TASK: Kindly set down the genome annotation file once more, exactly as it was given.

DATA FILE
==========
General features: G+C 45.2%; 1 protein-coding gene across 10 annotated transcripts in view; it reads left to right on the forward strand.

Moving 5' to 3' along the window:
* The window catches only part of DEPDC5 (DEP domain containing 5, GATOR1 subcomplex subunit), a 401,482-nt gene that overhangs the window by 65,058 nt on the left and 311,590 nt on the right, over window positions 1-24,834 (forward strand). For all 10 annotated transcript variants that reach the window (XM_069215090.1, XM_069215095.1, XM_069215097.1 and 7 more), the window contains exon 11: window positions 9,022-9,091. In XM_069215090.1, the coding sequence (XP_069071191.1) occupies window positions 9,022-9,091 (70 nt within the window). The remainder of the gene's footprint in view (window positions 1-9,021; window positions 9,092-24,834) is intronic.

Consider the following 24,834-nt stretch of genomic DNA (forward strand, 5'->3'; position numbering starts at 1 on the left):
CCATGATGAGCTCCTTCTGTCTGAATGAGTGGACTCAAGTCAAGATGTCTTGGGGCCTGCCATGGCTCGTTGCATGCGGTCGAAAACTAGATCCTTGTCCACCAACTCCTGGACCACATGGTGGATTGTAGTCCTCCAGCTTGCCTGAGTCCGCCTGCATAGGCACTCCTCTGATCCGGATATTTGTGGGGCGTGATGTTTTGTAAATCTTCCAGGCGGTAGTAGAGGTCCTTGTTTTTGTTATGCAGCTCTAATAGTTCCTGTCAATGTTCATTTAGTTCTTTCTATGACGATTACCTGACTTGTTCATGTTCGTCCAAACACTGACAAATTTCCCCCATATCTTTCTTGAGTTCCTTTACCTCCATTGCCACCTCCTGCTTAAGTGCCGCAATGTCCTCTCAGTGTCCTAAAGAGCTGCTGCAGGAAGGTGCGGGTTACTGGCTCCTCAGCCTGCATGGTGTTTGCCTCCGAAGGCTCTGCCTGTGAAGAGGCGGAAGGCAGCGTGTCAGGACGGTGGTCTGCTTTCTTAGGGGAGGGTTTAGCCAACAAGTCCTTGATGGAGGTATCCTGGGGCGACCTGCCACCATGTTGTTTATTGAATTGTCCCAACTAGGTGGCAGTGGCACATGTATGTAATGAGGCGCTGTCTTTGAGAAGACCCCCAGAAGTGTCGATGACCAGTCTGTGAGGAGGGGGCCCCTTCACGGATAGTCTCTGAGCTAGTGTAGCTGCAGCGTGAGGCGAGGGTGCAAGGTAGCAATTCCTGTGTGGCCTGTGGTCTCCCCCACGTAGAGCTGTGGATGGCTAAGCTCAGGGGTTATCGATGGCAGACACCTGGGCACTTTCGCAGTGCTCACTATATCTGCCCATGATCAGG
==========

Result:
General features: G+C 45.2%; 1 protein-coding gene across 10 annotated transcripts in view; it reads left to right on the forward strand.

Moving 5' to 3' along the window:
* The window catches only part of DEPDC5 (DEP domain containing 5, GATOR1 subcomplex subunit), a 401,482-nt gene that overhangs the window by 65,058 nt on the left and 311,590 nt on the right, over window positions 1-24,834 (forward strand). For all 10 annotated transcript variants that reach the window (XM_069215090.1, XM_069215095.1, XM_069215097.1 and 7 more), the window contains exon 11: window positions 9,022-9,091. In XM_069215090.1, the coding sequence (XP_069071191.1) occupies window positions 9,022-9,091 (70 nt within the window). The remainder of the gene's footprint in view (window positions 1-9,021; window positions 9,092-24,834) is intronic.

Consider the following 24,834-nt stretch of genomic DNA (forward strand, 5'->3'; position numbering starts at 1 on the left):
CCATGATGAGCTCCTTCTGTCTGAATGAGTGGACTCAAGTCAAGATGTCTTGGGGCCTGCCATGGCTCGTTGCATGCGGTCGAAAACTAGATCCTTGTCCACCAACTCCTGGACCACATGGTGGATTGTAGTCCTCCAGCTTGCCTGAGTCCGCCTGCATAGGCACTCCTCTGATCCGGATATTTGTGGGGCGTGATGTTTTGTAAATCTTCCAGGCGGTAGTAGAGGTCCTTGTTTTTGTTATGCAGCTCTAATAGTTCCTGTCAATGTTCATTTAGTTCTTTCTATGACGATTACCTGACTTGTTCATGTTCGTCCAAACACTGACAAATTTCCCCCATATCTTTCTTGAGTTCCTTTACCTCCATTGCCACCTCCTGCTTAAGTGCCGCAATGTCCTCTCAGTGTCCTAAAGAGCTGCTGCAGGAAGGTGCGGGTTACTGGCTCCTCAGCCTGCATGGTGTTTGCCTCCGAAGGCTCTGCCTGTGAAGAGGCGGAAGGCAGCGTGTCAGGACGGTGGTCTGCTTTCTTAGGGGAGGGTTTAGCCAACAAGTCCTTGATGGAGGTATCCTGGGGCGACCTGCCACCATGTTGTTTATTGAATTGTCCCAACTAGGTGGCAGTGGCACATGTATGTAATGAGGCGCTGTCTTTGAGAAGACCCCCAGAAGTGTCGATGACCAGTCTGTGAGGAGGGGGCCCCTTCACGGATAGTCTCTGAGCTAGTGTAGCTGCAGCGTGAGGCGAGGGTGCAAGGTAGCAATTCCTGTGTGGCCTGTGGTCTCCCCCACGTAGAGCTGTGGATGGCTAAGCTCAGGGGTTATCGATGGCAGACACCTGGGCACTTTCGCAGTGCTCACTATATCTGCCCATGATCAGG